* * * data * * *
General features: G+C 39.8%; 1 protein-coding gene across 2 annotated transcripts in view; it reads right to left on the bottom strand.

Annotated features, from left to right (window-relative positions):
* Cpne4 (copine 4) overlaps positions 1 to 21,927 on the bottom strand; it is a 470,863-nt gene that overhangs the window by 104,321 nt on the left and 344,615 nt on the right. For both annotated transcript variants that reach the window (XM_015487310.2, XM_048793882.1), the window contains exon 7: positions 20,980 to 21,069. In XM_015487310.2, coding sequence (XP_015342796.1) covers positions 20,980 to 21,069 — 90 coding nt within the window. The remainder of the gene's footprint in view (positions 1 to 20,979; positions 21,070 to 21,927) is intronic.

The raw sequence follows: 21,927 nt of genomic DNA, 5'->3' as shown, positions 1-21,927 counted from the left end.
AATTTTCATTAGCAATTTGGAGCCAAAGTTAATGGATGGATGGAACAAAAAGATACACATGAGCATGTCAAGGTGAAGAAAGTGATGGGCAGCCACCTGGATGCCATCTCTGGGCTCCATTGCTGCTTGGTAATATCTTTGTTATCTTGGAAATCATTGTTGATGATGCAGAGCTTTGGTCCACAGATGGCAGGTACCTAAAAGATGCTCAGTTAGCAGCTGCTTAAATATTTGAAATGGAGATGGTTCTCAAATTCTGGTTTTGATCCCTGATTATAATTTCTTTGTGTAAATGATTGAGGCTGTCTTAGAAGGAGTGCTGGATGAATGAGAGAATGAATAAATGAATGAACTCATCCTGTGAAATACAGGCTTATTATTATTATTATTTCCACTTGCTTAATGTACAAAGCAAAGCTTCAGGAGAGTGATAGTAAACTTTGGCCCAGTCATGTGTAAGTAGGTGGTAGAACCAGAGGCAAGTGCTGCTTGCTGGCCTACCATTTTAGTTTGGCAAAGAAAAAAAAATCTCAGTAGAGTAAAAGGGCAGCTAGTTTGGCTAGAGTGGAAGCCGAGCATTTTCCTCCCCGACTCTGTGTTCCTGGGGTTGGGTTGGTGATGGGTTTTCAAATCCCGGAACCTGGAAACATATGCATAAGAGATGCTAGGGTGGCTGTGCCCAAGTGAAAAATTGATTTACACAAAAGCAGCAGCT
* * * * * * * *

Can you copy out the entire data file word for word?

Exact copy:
General features: G+C 39.8%; 1 protein-coding gene across 2 annotated transcripts in view; it reads right to left on the bottom strand.

Annotated features, from left to right (window-relative positions):
* Cpne4 (copine 4) overlaps positions 1 to 21,927 on the bottom strand; it is a 470,863-nt gene that overhangs the window by 104,321 nt on the left and 344,615 nt on the right. For both annotated transcript variants that reach the window (XM_015487310.2, XM_048793882.1), the window contains exon 7: positions 20,980 to 21,069. In XM_015487310.2, coding sequence (XP_015342796.1) covers positions 20,980 to 21,069 — 90 coding nt within the window. The remainder of the gene's footprint in view (positions 1 to 20,979; positions 21,070 to 21,927) is intronic.

The raw sequence follows: 21,927 nt of genomic DNA, 5'->3' as shown, positions 1-21,927 counted from the left end.
AATTTTCATTAGCAATTTGGAGCCAAAGTTAATGGATGGATGGAACAAAAAGATACACATGAGCATGTCAAGGTGAAGAAAGTGATGGGCAGCCACCTGGATGCCATCTCTGGGCTCCATTGCTGCTTGGTAATATCTTTGTTATCTTGGAAATCATTGTTGATGATGCAGAGCTTTGGTCCACAGATGGCAGGTACCTAAAAGATGCTCAGTTAGCAGCTGCTTAAATATTTGAAATGGAGATGGTTCTCAAATTCTGGTTTTGATCCCTGATTATAATTTCTTTGTGTAAATGATTGAGGCTGTCTTAGAAGGAGTGCTGGATGAATGAGAGAATGAATAAATGAATGAACTCATCCTGTGAAATACAGGCTTATTATTATTATTATTTCCACTTGCTTAATGTACAAAGCAAAGCTTCAGGAGAGTGATAGTAAACTTTGGCCCAGTCATGTGTAAGTAGGTGGTAGAACCAGAGGCAAGTGCTGCTTGCTGGCCTACCATTTTAGTTTGGCAAAGAAAAAAAAATCTCAGTAGAGTAAAAGGGCAGCTAGTTTGGCTAGAGTGGAAGCCGAGCATTTTCCTCCCCGACTCTGTGTTCCTGGGGTTGGGTTGGTGATGGGTTTTCAAATCCCGGAACCTGGAAACATATGCATAAGAGATGCTAGGGTGGCTGTGCCCAAGTGAAAAATTGATTTACACAAAAGCAGCAGCT